Deutsche Post DHL Group is arousing the interest of real estate investors in Europe with a big sale in the offing, described by experts as having a rare element to it.
Its logistics arm, DHL Supply Chain, has hired JLL to market the portfolio in Continental Europe, and those aware of a teaser document say it is interesting not just due to the potential size but also due to the structure of the proposed deal.
It is said that the 3PL giant’s global capital markets team, which is led by Ben Segelman, is offering a sale leaseback on around 50% of the pan European portfolio offering an investor long term income in a sector currently craved in real estate.
However, the other 50% is linked to land earmarked for speculative developments at which DHL may not wish to commit to a lease but stay flexible depending on whether it wants to lease the space to its customers or ‘grow into’ itself. Depending on the situation, a buyer could be required to provide a ‘top up’ on the price.
According to sources, the portfolio incorporates top logistics locations in Sweden, Finland (Helsinki), Poland, Germany, and Italy.
Experts preferred not to speculate on the value of the package given the uncertainly around the land component.
One advisor said the deal could be of a very significant scale at well over €500 mln even up to €700 mln.
The portfolio is expected to attract some ‘extraordinary pricing’ said one source.
The fact that around 50% of the portfolio offers core real estate income is very appealing.
On the other hand, the structure could discourage certain core buyers from entering the fray and be looked at with keener interest by bidders with an appetite for value-add risk returns. All the locations are good as would be expected from the 3PL firm.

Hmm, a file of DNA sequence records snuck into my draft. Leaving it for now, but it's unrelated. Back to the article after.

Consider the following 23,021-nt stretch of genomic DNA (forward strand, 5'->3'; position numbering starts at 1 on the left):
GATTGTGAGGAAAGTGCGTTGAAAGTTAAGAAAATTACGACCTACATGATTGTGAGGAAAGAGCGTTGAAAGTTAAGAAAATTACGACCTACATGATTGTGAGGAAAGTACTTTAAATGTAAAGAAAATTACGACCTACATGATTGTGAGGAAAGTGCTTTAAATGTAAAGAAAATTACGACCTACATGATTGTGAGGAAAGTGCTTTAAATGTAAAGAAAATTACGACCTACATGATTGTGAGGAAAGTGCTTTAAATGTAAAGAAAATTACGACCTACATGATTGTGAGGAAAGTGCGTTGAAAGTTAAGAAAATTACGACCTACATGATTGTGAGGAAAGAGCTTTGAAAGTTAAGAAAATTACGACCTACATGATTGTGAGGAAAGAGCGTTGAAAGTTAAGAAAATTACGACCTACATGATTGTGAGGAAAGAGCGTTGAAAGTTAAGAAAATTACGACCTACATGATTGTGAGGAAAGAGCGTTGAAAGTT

JLL referred PropertyEU to DHL Supply Chain for comment. The Bonn-based company said : ‘We generally do not comment on market speculation, nor do our business partners. As is usual business practice, we constantly review our portfolio of assets, which includes our real estate and properties.’
Clearly, potential buyers will view DHL as having a top credit rating.
Parent company Deutsche Post DHL Group is the world’s leading logistics group, which again grew strongly in the third quarter of the year. It expects to book an annual profit of more than €7.7 bn for 2021. In Q3, its profitable supply chain division saw revenues increase 18.5% to €3.7bn.
The DHL portfolio has hit the market at a time when premiums are being paid for portfolios given low vacancy rates and high occupier demand.
3PL providers differ in their approach to real estate. Some do not want to own freeholds, preferring an asset-lite strategy to focus on the return on capital from their core operational business. 3PLs are recognising real estate in strong locations procured on favourable lease terms is a source of competitive advantage and can be accretive to EBITDA.
But some have become much more ‘hands on’ and are willing to take a development risk so long as they can benefit from potential profit on the upside. DHL is one such 3PL that takes this view, as can be seen from the flexibility it wants to retain over elements of the portfolio for sale.